Dancers who become teachers

A friend and I were discussing this topic recently.  We agreed that they are two very different things.  A dancer doesn’t necessarily know how to teach, and not all teachers dance well.  One with dance training has limited experience from classes, but no practical experience as a teacher.  We have all known someone who returns from a few weeks in Buenos Aires and announces they will be teaching tango.  The same goes for those who win a tango championship and start teaching.  The title of champion often is misinterpreted to mean if they were good enough to win, they must be ready to teach.  Those who prepare as school teachers take university courses in education to learn methods for teaching before having the opportunity to apply them to actual classroom experience.  Teachers become better teachers by teaching.  No one has to pass an exam or present their credentials in order to teach tango.  When I began assisting my dance partner with group classes more than twenty years ago, I had no training as a dance teacher, only years of training as a dancer and musician.  I observed how my partner interacted with the students, presented each lesson, and the results he achieved.  I didn’t agree with his teaching methods, but it was his class.  Those years gave me the incentive to begin teaching social dance classes on my own.  I continued learning how to teach by listening and responding to my students.  Over the years I have talked with milongueros about sharing what they know in private lessons.  The first thing each one has said is that they don’t know how to teach nor have the patience required; yet when given the chance to teach, they surprised even themselves.  In order to teach well, one needs to have a depth of knowledge of the subject.  No one has more knowledge and experience dancing tango in the milongas than the milongueros.  Most of them have no idea of how tango is being taught today, but they know what they know.  They know the music.  No one taught them how to feel.  No one taught them their technique; they didn’t know that it existed when they were learning.  They danced what came naturally for them from the music.   I’ve heard many dancers say the milongueros don’t know how to teach.  They are expected to teach tango the way it has been taught for many years by dance professionals that keep dancers going to classes for years.  Milongueros impart all they know in a few hours. Most use a teaching method that programs dancers to memorize patterns; the milongueros teach how to dance.  I found this post that has some interesting things on the subject of teaching beginners. The young dancers who have been winning the tango championships in Buenos Aires are hardly prepared to teach tango.  They practice the steps they learned from their teachers, but they have no feeling for the music.  They have little or no knowledge of the different tango orchestras like the milongueros.  Their titles almost guarantee they will be doing exhibitions around the milongas of Buenos Aires marketing themselves as performers and teachers.  Foreigners go to the milongas to see exhibitions by young couples who are handsomely dressed and capable of performing a rehearsed choreography perfectly. At some point, I hope that more dancers will begin questioning those who teach tango before signing up for their classes.  They say that a tango teacher is born every day in Buenos Aires.  Unfortunately, those who teach aren’t from the milongas.  The future of social dancing in the milongas of Buenos Aires depends on the development of social dancers.  Without them, the milongas eventually will close.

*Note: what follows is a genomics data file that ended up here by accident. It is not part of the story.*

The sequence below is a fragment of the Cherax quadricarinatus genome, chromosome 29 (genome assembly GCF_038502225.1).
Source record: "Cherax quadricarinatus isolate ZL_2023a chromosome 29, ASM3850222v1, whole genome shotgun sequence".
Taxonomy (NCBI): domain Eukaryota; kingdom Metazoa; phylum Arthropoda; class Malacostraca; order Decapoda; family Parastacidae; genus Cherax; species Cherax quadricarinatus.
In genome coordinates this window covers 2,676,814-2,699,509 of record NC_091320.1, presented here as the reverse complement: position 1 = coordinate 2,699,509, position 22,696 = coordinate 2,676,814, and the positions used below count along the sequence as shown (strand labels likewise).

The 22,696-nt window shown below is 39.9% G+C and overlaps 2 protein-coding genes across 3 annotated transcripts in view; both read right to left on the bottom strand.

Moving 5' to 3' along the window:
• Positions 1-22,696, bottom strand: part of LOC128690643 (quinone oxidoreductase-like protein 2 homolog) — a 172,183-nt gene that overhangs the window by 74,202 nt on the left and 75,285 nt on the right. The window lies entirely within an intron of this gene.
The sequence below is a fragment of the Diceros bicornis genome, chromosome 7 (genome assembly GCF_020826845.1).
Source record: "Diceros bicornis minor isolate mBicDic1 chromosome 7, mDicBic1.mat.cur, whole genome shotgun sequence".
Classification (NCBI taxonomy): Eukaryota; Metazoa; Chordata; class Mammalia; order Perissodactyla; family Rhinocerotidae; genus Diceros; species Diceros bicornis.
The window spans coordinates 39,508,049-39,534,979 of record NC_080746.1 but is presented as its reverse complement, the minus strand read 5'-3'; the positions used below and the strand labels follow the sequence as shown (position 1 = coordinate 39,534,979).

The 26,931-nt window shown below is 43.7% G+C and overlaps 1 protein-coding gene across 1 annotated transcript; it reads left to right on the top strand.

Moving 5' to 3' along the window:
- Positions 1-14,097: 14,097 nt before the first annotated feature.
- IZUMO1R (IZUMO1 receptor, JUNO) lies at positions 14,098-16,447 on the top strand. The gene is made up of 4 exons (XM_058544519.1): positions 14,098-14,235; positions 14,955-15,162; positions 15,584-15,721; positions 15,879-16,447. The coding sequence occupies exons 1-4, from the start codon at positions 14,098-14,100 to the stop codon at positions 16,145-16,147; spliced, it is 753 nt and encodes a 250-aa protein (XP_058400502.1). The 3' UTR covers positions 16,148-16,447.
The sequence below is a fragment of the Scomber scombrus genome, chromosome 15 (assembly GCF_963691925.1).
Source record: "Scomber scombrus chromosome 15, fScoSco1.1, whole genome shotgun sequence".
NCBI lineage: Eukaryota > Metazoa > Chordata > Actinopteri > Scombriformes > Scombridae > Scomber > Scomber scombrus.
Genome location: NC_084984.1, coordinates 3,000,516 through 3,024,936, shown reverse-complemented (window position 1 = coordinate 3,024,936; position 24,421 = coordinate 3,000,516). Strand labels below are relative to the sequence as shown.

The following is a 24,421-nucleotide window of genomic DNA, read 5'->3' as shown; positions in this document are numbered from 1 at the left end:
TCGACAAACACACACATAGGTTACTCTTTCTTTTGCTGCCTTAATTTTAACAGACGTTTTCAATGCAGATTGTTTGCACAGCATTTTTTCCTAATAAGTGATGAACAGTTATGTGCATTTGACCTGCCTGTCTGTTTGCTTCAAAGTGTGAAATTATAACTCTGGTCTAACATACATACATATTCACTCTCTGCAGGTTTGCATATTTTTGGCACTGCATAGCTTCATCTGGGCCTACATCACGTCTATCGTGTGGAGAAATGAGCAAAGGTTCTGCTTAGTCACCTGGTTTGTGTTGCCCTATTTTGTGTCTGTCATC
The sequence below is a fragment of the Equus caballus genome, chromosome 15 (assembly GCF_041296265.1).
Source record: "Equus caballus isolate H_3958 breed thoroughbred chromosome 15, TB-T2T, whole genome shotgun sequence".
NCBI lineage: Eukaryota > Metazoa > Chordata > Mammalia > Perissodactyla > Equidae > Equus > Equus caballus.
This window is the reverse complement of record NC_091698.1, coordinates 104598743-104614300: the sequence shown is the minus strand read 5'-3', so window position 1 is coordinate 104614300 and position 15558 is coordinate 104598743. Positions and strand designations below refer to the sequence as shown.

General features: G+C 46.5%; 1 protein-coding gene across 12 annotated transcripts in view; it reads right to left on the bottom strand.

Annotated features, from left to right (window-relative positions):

8 Responses to “Dancers who become teachers”

  1. tango padawan Says:

    You say a lot of interesting things but you overlook that there are many aspects of the dance that people teach. While you would probably learn from a milonguero his idea of the music and how to interpret it, you would probably learn from a more classically trained dancer and teacher the technique side of it.

    Music comes first but if there’s no technique, your dancing is not super enjoyable.

  2. jantango Says:

    Tango is being overanalized by professionals who try to teach what the average person with no training will never accomplish. It isn’t necessary for everyone to dance like professionals; most want to dance socially, not on stage. There are too many copycats already.